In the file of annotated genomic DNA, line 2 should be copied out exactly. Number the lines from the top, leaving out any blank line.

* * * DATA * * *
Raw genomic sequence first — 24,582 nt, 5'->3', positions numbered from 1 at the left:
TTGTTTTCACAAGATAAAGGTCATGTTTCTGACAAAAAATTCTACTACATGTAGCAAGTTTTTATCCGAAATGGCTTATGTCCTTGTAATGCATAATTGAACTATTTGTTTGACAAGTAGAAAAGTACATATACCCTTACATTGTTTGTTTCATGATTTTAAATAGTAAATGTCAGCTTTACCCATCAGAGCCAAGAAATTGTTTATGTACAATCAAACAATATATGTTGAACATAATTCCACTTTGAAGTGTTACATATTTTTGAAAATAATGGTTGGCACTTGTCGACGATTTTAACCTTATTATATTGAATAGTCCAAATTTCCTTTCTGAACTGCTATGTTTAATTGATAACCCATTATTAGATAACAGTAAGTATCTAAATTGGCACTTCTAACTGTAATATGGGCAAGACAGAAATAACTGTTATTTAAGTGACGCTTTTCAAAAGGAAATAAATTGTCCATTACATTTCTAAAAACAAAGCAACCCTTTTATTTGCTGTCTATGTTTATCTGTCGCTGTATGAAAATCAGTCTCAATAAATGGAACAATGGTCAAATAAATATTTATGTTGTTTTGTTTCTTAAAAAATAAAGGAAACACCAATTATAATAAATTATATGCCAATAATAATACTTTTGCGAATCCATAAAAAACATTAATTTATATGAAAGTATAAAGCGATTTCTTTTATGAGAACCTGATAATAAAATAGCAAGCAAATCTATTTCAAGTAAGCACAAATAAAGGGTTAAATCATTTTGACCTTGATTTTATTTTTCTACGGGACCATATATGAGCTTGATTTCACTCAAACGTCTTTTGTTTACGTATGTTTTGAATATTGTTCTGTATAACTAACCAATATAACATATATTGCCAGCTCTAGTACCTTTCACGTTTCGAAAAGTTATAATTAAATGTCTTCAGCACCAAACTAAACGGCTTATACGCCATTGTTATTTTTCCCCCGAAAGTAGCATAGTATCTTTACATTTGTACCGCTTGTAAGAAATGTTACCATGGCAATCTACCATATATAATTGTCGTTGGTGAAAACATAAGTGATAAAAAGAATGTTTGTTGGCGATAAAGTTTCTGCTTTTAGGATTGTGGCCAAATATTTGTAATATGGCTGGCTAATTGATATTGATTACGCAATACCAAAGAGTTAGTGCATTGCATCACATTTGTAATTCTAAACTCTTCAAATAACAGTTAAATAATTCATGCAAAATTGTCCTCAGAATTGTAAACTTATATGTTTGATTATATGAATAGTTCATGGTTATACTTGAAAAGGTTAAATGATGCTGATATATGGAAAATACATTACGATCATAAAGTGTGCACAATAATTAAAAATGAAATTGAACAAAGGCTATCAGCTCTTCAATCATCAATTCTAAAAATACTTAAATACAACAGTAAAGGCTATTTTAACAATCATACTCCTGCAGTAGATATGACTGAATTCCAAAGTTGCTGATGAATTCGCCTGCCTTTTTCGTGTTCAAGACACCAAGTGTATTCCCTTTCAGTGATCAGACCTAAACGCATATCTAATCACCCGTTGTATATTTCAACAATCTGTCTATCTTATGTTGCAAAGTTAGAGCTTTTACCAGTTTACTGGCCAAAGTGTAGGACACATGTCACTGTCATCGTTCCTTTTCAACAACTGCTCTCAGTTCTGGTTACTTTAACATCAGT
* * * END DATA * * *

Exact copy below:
TTGTTTTCACAAGATAAAGGTCATGTTTCTGACAAAAAATTCTACTACATGTAGCAAGTTTTTATCCGAAATGGCTTATGTCCTTGTAATGCATAATTGAACTATTTGTTTGACAAGTAGAAAAGTACATATACCCTTACATTGTTTGTTTCATGATTTTAAATAGTAAATGTCAGCTTTACCCATCAGAGCCAAGAAATTGTTTATGTACAATCAAACAATATATGTTGAACATAATTCCACTTTGAAGTGTTACATATTTTTGAAAATAATGGTTGGCACTTGTCGACGATTTTAACCTTATTATATTGAATAGTCCAAATTTCCTTTCTGAACTGCTATGTTTAATTGATAACCCATTATTAGATAACAGTAAGTATCTAAATTGGCACTTCTAACTGTAATATGGGCAAGACAGAAATAACTGTTATTTAAGTGACGCTTTTCAAAAGGAAATAAATTGTCCATTACATTTCTAAAAACAAAGCAACCCTTTTATTTGCTGTCTATGTTTATCTGTCGCTGTATGAAAATCAGTCTCAATAAATGGAACAATGGTCAAATAAATATTTATGTTGTTTTGTTTCTTAAAAAATAAAGGAAACACCAATTATAATAAATTATATGCCAATAATAATACTTTTGCGAATCCATAAAAAACATTAATTTATATGAAAGTATAAAGCGATTTCTTTTATGAGAACCTGATAATAAAATAGCAAGCAAATCTATTTCAAGTAAGCACAAATAAAGGGTTAAATCATTTTGACCTTGATTTTATTTTTCTACGGGACCATATATGAGCTTGATTTCACTCAAACGTCTTTTGTTTACGTATGTTTTGAATATTGTTCTGTATAACTAACCAATATAACATATATTGCCAGCTCTAGTACCTTTCACGTTTCGAAAAGTTATAATTAAATGTCTTCAGCACCAAACTAAACGGCTTATACGCCATTGTTATTTTTCCCCCGAAAGTAGCATAGTATCTTTACATTTGTACCGCTTGTAAGAAATGTTACCATGGCAATCTACCATATATAATTGTCGTTGGTGAAAACATAAGTGATAAAAAGAATGTTTGTTGGCGATAAAGTTTCTGCTTTTAGGATTGTGGCCAAATATTTGTAATATGGCTGGCTAATTGATATTGATTACGCAATACCAAAGAGTTAGTGCATTGCATCACATTTGTAATTCTAAACTCTTCAAATAACAGTTAAATAATTCATGCAAAATTGTCCTCAGAATTGTAAACTTATATGTTTGATTATATGAATAGTTCATGGTTATACTTGAAAAGGTTAAATGATGCTGATATATGGAAAATACATTACGATCATAAAGTGTGCACAATAATTAAAAATGAAATTGAACAAAGGCTATCAGCTCTTCAATCATCAATTCTAAAAATACTTAAATACAACAGTAAAGGCTATTTTAACAATCATACTCCTGCAGTAGATATGACTGAATTCCAAAGTTGCTGATGAATTCGCCTGCCTTTTTCGTGTTCAAGACACCAAGTGTATTCCCTTTCAGTGATCAGACCTAAACGCATATCTAATCACCCGTTGTATATTTCAACAATCTGTCTATCTTATGTTGCAAAGTTAGAGCTTTTACCAGTTTACTGGCCAAAGTGTAGGACACATGTCACTGTCATCGTTCCTTTTCAACAACTGCTCTCAGTTCTGGTTACTTTAACATCAGT